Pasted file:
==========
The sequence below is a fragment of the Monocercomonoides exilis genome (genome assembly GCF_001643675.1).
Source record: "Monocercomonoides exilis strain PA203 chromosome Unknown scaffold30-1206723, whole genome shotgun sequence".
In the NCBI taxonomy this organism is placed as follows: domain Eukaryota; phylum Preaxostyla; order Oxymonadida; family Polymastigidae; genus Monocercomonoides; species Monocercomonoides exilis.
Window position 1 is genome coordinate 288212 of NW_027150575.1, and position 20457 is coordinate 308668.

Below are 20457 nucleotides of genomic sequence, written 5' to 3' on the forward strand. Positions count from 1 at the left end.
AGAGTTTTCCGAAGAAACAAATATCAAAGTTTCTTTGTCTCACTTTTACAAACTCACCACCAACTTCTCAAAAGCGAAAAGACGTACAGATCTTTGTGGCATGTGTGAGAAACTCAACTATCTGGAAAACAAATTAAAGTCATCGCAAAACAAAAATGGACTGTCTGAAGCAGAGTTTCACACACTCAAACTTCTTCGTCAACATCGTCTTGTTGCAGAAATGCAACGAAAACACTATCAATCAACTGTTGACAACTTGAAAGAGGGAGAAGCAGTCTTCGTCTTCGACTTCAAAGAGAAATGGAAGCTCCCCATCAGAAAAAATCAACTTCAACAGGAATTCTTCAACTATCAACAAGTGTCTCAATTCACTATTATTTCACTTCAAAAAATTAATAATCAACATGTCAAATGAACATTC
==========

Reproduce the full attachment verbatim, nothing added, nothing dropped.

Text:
The sequence below is a fragment of the Monocercomonoides exilis genome (genome assembly GCF_001643675.1).
Source record: "Monocercomonoides exilis strain PA203 chromosome Unknown scaffold30-1206723, whole genome shotgun sequence".
In the NCBI taxonomy this organism is placed as follows: domain Eukaryota; phylum Preaxostyla; order Oxymonadida; family Polymastigidae; genus Monocercomonoides; species Monocercomonoides exilis.
Window position 1 is genome coordinate 288212 of NW_027150575.1, and position 20457 is coordinate 308668.

Below are 20457 nucleotides of genomic sequence, written 5' to 3' on the forward strand. Positions count from 1 at the left end.
AGAGTTTTCCGAAGAAACAAATATCAAAGTTTCTTTGTCTCACTTTTACAAACTCACCACCAACTTCTCAAAAGCGAAAAGACGTACAGATCTTTGTGGCATGTGTGAGAAACTCAACTATCTGGAAAACAAATTAAAGTCATCGCAAAACAAAAATGGACTGTCTGAAGCAGAGTTTCACACACTCAAACTTCTTCGTCAACATCGTCTTGTTGCAGAAATGCAACGAAAACACTATCAATCAACTGTTGACAACTTGAAAGAGGGAGAAGCAGTCTTCGTCTTCGACTTCAAAGAGAAATGGAAGCTCCCCATCAGAAAAAATCAACTTCAACAGGAATTCTTCAACTATCAACAAGTGTCTCAATTCACTATTATTTCACTTCAAAAAATTAATAATCAACATGTCAAATGAACATTC